Mary Walsh and Bev Nance pose at their 2009 wedding in Provincetown, MA. (Photo: Mary Walsh)

The leader of a St. Louis continuing care retirement community said Thursday that he is pleased that a federal sex discrimination suit against the community has been resolved.

Friendship Village Sunset Hills was sued in 2018 by the National Center for Lesbian Rights; national civil rights law firm Relman Colfax PLLC; ACLU of Missouri; and attorney Arlene Zarembka on behalf of Mary Walsh, 74, and Bev Nance, 70, a same-sex married couple who said they were denied a unit at the faith-based, not-for-profit senior living community in 2016.

The terms of the settlement, filed Tuesday, are confidential.

“I’m glad we were able to reach an agreement and settlement with them and look forward to them potentially moving on campus in the future,” Terry Walsh, president and CEO of Friendship Village Senior Services and executive director of Friendship Village Sunset Hills, told McKnight’s Senior Living.

The lawsuit alleged that Friendship Village Sunset Hills had a “cohabitation policy” that would not allow the couple, who put down a $2,000 deposit, to move in because the company followed the “Biblical definition” of marriage and “defined marriage as between a man and a woman.” 

Walsh said its board of directors has since changed its policy and that the settlement agreed to “does not change anything.” 

“The case came to a conclusion after the fact,” he said.

The complaint, which also named Friendship Village’s parent company, FB Services, as a defendant, maintained that the denial of a unit to the couple violated the federal Fair Housing Act and Missouri Human Rights Act.

The lawsuit initially was dismissed in 2019 by a U.S. District Court judge on the basis that the Fair Housing Act did not protect against discrimination on the basis of sexual orientation. The 8th U.S. Court of Appeal remanded the case in July, citing a U.S. Supreme Court ruling in June that said sexual orientation was protected under Title VII of the Civil Rights Act of 1964.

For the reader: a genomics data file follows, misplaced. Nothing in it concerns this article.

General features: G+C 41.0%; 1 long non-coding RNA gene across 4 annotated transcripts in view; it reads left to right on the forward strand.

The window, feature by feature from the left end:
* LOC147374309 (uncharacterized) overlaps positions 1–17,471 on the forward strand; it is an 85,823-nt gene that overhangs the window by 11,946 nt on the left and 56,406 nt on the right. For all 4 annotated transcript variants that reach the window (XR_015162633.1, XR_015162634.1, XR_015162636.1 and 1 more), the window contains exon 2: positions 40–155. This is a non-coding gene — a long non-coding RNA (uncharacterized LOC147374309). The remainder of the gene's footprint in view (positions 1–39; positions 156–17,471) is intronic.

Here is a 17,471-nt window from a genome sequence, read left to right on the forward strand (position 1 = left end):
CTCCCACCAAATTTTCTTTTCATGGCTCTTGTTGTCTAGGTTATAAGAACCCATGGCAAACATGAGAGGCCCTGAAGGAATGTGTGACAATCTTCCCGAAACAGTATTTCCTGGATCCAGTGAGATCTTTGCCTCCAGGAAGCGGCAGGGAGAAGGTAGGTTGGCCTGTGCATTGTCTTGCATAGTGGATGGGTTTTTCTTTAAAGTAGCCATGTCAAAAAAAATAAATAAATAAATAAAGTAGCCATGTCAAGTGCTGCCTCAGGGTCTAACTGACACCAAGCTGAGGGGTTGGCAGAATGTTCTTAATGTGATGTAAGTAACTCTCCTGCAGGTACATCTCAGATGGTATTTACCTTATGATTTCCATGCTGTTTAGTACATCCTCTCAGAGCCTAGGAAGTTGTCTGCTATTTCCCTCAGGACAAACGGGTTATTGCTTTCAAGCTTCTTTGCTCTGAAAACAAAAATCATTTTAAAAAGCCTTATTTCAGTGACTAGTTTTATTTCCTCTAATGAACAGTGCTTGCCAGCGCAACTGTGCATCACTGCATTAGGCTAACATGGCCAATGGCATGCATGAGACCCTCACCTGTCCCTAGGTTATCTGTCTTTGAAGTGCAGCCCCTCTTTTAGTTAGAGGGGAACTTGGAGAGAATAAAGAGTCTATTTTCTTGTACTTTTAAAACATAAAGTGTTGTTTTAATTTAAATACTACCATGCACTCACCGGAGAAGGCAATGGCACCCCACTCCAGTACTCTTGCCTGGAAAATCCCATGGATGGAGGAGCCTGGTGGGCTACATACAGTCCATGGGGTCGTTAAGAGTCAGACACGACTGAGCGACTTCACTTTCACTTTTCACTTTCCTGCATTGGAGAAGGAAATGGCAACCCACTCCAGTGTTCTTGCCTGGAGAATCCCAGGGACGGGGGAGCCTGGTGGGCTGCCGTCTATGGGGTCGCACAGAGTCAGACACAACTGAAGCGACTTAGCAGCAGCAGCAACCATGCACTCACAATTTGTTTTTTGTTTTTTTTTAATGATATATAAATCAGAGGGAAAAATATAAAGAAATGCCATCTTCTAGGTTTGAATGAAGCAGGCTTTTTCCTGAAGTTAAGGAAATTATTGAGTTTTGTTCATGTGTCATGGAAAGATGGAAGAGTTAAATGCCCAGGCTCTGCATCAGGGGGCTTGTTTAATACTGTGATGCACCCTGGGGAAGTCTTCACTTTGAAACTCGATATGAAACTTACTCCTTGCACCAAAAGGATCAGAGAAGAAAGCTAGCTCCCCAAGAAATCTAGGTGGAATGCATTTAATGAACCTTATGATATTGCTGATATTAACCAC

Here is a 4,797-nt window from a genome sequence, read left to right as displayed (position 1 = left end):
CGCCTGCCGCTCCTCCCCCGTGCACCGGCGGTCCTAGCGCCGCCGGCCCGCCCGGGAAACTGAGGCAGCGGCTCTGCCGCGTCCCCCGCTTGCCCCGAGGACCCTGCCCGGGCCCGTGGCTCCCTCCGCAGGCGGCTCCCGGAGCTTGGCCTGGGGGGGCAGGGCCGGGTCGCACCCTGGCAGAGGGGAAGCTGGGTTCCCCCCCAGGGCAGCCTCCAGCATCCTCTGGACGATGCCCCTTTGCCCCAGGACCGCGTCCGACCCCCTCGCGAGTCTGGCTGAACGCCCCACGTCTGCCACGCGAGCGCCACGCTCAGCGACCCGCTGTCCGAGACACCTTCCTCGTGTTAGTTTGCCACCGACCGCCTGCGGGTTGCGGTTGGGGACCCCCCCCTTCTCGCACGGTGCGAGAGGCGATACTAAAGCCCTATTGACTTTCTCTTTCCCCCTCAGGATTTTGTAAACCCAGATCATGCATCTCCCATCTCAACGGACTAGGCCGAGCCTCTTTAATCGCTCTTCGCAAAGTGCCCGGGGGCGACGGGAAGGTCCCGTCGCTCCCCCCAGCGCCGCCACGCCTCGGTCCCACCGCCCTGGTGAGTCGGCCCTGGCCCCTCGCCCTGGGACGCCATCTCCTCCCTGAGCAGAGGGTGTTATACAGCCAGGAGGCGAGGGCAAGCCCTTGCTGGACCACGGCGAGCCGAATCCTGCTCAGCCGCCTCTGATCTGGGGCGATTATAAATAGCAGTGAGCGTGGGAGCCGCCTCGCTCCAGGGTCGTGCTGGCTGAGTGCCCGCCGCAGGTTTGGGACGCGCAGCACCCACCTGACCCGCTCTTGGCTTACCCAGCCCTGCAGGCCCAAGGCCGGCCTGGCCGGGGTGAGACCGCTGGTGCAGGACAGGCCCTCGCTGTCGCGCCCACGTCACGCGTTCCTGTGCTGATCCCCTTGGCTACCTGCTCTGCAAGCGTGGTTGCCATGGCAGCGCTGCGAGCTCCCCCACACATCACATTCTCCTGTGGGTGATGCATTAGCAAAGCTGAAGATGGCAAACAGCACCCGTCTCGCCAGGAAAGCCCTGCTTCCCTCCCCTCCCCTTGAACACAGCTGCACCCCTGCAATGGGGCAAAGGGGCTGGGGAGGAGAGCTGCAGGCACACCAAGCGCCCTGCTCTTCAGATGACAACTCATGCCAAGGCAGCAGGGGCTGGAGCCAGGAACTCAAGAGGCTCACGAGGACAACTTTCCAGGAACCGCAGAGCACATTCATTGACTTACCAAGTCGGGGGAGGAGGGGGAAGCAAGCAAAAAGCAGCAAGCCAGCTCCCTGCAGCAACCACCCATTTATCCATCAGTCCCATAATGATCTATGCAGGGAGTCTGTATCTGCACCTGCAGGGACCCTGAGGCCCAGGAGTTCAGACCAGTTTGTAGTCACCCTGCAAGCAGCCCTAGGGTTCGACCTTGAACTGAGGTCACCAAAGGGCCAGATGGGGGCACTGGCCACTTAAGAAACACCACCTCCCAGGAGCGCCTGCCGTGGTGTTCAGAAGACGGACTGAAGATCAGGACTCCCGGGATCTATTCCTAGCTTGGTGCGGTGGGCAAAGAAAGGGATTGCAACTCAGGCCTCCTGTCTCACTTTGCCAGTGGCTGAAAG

“With the Supreme Court’s decision in Bostock and settlement of cases like this, housing providers from coast to coast are on notice that the sex discrimination provisions of the Fair Housing Act will protect all LGBTQ people,” Michael Allen, a partner at Relman Colfax, told McKnight’s Senior Living. “Strict enforcement of the law will ensure that no other family will have to go through what Mary and Bev experienced, in any housing context, including senior housing communities.”

“What happened to Mary and Bev was discrimination, plain and simple,” plaintiffs’ attorney Zarembka said. “Mary and Bev’s courage in seeking to vindicate their civil rights makes them heroes of the LGBTQ community. Now that the lawsuit has resolved, Mary and Bev can focus on their health and family.”

LGBT elder advocacy group SAGE used the lawsuit to expand a national awareness and education effort about the challenges many LGBT elders face. 

SAGE CEO Michael Adams told McKnight’s Senior Living that the agreement “reflects that the ground has decisively shifted against discrimination and in favor of equal access to housing and care for older same-sex couples.”

“With the Supreme Court decision last June recognizing that discrimination against LGBT people is unlawful sex discrimination, it is now clear that LGBT elders in every nook and cranny of this country have a right to access housing and care of their choosing equal to that of all other older Americans,” Adams said.